Sociology of Religion

Emile Durkheim had many ideas about society and religion, how they supported each other and how they are linked together. This paper takes two church services of different faiths and examines them prima facie, then draws parallels to Durkheim’s work. The two services are compared and contrasted and then a discussion will follow that explains how the services each fit into Durkheim’s paradigm.

Durkheim argues that in either a mechanical or organic society when there is any separation of the profane and the sacred, religion arises. Durkheim’s view is that no object was intrinsically profane or sacred. A mere objects value would depend on what value humans placed on it, i.e. sacred or profane. An objects value falls into the sacred category depending upon whether humans choose to separate it into its use value or a value that has nothing to do with its use but rather to do with its built in symbolic meanings. These regularities between sacred and profane objects are identified within groups or bands of people with a common belief; they are of the same religion.

Durkheim argued that Gods or deities that are worshiped by a society really reflect the power that is shared by the collective of that society. Durkheim points out how religion is always in a social context. When church goers meet, it is in large groups or gatherings. When these groups assemble for their religions they are actually displaying the power that their society possesses. They do so in order to give something without any physical characteristics a context in which it does, so they can then proceed to comprehend it.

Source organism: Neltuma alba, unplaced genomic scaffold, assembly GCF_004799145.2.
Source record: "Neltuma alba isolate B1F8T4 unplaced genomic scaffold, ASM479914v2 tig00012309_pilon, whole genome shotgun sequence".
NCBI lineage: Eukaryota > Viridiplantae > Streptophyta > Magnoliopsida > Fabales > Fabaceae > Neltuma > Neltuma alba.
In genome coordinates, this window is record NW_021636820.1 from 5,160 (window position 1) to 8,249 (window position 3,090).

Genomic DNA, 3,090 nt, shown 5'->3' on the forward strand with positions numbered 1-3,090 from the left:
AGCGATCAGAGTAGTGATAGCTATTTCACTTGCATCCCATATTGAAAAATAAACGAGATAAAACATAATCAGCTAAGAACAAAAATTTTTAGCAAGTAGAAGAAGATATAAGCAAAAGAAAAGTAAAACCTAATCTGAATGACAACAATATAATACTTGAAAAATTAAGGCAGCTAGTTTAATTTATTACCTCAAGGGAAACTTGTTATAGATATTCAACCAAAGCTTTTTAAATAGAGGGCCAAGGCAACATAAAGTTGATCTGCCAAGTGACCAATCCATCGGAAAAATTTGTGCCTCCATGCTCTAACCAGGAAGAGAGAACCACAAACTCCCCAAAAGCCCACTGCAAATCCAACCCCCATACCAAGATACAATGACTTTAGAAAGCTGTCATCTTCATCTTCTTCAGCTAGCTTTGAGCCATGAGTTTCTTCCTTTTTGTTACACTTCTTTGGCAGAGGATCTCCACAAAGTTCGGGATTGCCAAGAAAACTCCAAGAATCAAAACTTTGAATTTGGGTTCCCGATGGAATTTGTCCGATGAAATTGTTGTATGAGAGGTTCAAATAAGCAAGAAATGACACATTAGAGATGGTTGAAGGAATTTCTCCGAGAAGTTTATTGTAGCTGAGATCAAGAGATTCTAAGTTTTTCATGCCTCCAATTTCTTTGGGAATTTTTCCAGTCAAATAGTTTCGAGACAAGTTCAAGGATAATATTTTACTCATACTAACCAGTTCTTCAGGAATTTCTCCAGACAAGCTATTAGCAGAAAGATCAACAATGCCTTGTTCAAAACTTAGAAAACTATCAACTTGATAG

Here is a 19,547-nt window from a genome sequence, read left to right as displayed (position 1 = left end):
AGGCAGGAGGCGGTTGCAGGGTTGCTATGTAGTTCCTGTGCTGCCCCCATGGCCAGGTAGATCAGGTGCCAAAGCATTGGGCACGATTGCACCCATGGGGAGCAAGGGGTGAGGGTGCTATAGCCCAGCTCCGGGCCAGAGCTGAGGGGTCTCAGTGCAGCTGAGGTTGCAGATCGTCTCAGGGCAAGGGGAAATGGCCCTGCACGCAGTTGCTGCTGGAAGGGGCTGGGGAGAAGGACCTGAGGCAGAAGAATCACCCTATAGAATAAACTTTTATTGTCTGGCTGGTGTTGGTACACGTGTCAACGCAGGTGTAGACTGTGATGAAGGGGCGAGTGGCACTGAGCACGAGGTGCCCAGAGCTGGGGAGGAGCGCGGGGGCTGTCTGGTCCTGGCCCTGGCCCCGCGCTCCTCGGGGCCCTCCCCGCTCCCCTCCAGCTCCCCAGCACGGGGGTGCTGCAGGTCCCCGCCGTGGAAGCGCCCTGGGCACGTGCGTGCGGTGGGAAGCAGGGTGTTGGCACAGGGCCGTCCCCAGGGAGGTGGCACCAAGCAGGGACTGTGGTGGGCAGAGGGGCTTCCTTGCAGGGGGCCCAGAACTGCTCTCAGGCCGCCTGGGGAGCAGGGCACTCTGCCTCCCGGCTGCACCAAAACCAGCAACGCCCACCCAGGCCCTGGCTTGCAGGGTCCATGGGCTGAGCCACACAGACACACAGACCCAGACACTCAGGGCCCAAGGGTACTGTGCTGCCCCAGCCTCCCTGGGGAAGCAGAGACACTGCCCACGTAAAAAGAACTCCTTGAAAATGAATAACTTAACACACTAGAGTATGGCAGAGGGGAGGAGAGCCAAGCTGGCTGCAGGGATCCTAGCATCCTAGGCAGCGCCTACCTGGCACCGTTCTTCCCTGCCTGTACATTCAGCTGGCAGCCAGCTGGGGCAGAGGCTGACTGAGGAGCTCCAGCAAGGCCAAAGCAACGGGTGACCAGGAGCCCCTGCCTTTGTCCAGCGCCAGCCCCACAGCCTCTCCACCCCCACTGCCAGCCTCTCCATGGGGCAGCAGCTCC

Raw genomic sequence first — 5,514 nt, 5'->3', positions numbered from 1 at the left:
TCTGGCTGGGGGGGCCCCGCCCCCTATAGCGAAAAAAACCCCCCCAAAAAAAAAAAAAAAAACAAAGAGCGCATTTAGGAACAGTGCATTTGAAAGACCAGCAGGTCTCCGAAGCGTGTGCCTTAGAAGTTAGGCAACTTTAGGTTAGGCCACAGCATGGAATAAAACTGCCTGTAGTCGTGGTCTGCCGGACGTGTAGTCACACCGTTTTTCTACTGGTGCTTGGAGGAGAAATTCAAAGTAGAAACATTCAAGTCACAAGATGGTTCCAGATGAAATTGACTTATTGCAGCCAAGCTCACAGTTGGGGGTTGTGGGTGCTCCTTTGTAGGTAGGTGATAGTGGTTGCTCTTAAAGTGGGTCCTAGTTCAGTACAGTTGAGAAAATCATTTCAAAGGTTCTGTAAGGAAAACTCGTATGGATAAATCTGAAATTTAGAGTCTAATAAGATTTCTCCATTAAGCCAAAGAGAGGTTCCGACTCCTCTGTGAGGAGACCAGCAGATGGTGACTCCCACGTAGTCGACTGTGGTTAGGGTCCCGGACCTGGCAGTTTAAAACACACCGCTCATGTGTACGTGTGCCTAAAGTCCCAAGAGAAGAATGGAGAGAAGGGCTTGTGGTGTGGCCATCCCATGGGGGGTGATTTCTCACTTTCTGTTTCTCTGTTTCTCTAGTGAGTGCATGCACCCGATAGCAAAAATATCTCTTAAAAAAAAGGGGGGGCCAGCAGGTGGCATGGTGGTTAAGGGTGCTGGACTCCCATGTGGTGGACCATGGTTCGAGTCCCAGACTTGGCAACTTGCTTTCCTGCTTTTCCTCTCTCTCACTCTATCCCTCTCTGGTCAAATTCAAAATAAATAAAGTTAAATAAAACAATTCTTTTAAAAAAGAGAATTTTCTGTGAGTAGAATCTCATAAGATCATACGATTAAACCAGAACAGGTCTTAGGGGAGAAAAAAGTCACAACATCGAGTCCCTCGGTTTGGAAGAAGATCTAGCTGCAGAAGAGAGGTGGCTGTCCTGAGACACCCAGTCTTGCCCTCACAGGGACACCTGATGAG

According to Durkheim religion in society has four key components. They have a definite set of like beliefs, a distinction between that which is profane and sacred, a set of practices or rituals that are common amongst their group and an institutional form. The rituals can be negative and positive. The function of negative rituals is to limit the contact between that which is profane and sacred, to stress sacrifice and submission and for the worshipper to be purified. The positive functions of rituals allow members to have contact with Gods or deities who they consider sacred and to renew commitments and ideals to their group. The functions of these rituals in a more broad sense play a disciplinary and preparatory function, solidify social cohesion, encourage revitalization within the community and allow euphoria amongst the members. Durkheim points out that moral beliefs have a sacred component even if they are not outwardly religious. When one breaks the law they feel as though they have done something morally wrong. He also noted that the durability and long lasting power of different religious groups are due to the fact that most of these groups stand in solidarity with the large social group. An example is that most religions believe and actively promote their members to follow the laws of the land. In the post modern society we find religion declining and the conscience collective following suit. Religion and morality become detached from one another, and emerging religious movements come about that seek to repair or enhance the conscience collective in the society.